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FERC, CFTC, and State Energy Law Developments
FERC approved revisions to three Critical Infrastructure Protection (CIP) North American Electric Reliability Corporation (NERC) Reliability Standards to expand the scope of the assets subject to supply chain cybersecurity requirements and related obligations. Supply chain cybersecurity continues to be a focus of NERC, energy industry stakeholders, and government regulatory and securities agencies.
In the wake of the February extreme cold weather that caused record levels of electric generation to be taken offline, the Federal Energy Regulatory Commission (FERC or the Commission) has scheduled a two-day technical conference to discuss issues surrounding the threat to electric system reliability posed by climate change and extreme weather. The virtual technical conference is scheduled for Tuesday and Wednesday, June 1 and 2, from 1:00 pm to 5:00 pm ET.
FERC announced on February 22 that it will open a new proceeding to examine the threats of climate change and extreme weather to electric reliability. The investigation will assess how grid operators prepare for and respond to extreme weather events, including, droughts, extreme cold, wildfires, hurricanes, and prolonged heat waves. The proceeding will include a technical conference with an opportunity for parties to submit comments in advance of that conference.
FERC issued a pair of orders terminating, or upholding the termination of, proceedings designed to evaluate the resiliency of the electric grid on February 18. Both proceedings arose from the US Department of Energy’s (DOE’s) controversial proposal directing the Commission in 2017 to consider market reforms that would benefit certain baseload generation resources.
A LawFlash prepared by our energy team discusses likely results of the Texas power outages and blackouts during the recent winter storm, which include federal and state investigations into the outages, federal investigations into commodity and futures price spikes during the storm, force majeure inquiries, and demands for corrective actions to ensure future reliability of the grid system.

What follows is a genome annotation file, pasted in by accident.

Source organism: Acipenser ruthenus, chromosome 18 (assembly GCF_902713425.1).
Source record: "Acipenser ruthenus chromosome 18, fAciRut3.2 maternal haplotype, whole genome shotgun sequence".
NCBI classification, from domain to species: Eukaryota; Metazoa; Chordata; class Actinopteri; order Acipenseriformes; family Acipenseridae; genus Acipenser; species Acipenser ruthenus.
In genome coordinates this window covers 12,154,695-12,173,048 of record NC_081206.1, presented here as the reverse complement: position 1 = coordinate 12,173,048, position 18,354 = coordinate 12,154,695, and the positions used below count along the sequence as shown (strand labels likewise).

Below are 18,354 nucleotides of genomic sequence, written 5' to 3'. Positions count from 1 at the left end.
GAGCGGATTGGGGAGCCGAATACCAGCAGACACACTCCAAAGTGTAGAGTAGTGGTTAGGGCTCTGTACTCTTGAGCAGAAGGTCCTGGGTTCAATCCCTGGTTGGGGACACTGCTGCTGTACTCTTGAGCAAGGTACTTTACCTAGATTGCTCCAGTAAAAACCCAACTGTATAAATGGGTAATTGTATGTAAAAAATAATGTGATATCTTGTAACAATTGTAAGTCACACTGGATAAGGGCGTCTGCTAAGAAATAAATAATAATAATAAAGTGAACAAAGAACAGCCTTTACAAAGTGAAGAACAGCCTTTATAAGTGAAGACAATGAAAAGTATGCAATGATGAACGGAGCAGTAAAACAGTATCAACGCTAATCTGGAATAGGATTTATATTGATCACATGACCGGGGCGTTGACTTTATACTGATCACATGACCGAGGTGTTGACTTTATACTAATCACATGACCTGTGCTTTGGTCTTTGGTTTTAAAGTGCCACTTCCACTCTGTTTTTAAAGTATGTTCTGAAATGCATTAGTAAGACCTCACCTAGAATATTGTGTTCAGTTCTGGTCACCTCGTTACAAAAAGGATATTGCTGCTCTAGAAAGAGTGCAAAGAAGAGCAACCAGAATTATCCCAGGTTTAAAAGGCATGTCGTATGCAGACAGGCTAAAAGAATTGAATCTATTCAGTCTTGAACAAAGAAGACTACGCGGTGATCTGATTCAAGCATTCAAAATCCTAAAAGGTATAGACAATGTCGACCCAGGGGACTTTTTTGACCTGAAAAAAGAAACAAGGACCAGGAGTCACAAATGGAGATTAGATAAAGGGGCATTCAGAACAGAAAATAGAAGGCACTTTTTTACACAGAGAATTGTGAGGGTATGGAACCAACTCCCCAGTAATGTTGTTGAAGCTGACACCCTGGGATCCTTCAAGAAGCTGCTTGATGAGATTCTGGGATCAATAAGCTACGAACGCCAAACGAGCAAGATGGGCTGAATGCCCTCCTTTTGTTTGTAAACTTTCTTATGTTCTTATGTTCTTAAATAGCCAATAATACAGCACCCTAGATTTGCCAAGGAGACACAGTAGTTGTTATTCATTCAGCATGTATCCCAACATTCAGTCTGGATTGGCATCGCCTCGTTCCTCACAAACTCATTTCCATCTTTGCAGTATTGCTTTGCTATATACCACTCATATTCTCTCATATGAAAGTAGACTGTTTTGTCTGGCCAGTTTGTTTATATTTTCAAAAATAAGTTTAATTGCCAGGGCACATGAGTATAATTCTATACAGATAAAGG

On February 17, Texas Governor Greg Abbott took the extraordinary measure of directing the Railroad Commission of Texas (RRC) to restrict out-of-state exports of natural gas produced in Texas through February 21. Noting the unprecedented extreme weather events facing the state, Governor Abbott’s directive seeks to “ensure[] that any natural gas currently in Texas is not sent outside of Texas,” unless it is first offered for sale to in-state power generators. Governor Abbott “mandate[d] that all sourced natural gas be made available for sale to local power generation opportunities before leaving the state of Texas.”
Midcontinent Independent System Operator (MISO) has issued a report analyzing the effects of renewable energy growth in the MISO region and concluding that the system can reliably accommodate a significant percentage of variable renewable resources.
The US Congress adopted extensive federal energy policies in the Energy Act of 2020 (Energy Act), which President Donald Trump signed into law on December 27 as part of the Consolidated Appropriations Act, 2021.
At its December open meeting, FERC proposed to establish rules for incentive-based rate treatments for voluntary cybersecurity investments by a public utility.
The secretary of the US Department of Energy (DOE) issued an order on December 17 prohibiting electric utilities from installing equipment or components provided by Chinese companies in electric facilities serving designated “Critical Defense Facilities.” Relying on authority from Executive Order 13920 on Securing the United States Bulk-Power System, the order identified threats to the electric supply chain from China and concluded that prohibiting Chinese equipment in these sensitive facilities is necessary to respond to the Chinese government’s plans to undermine the bulk-power system.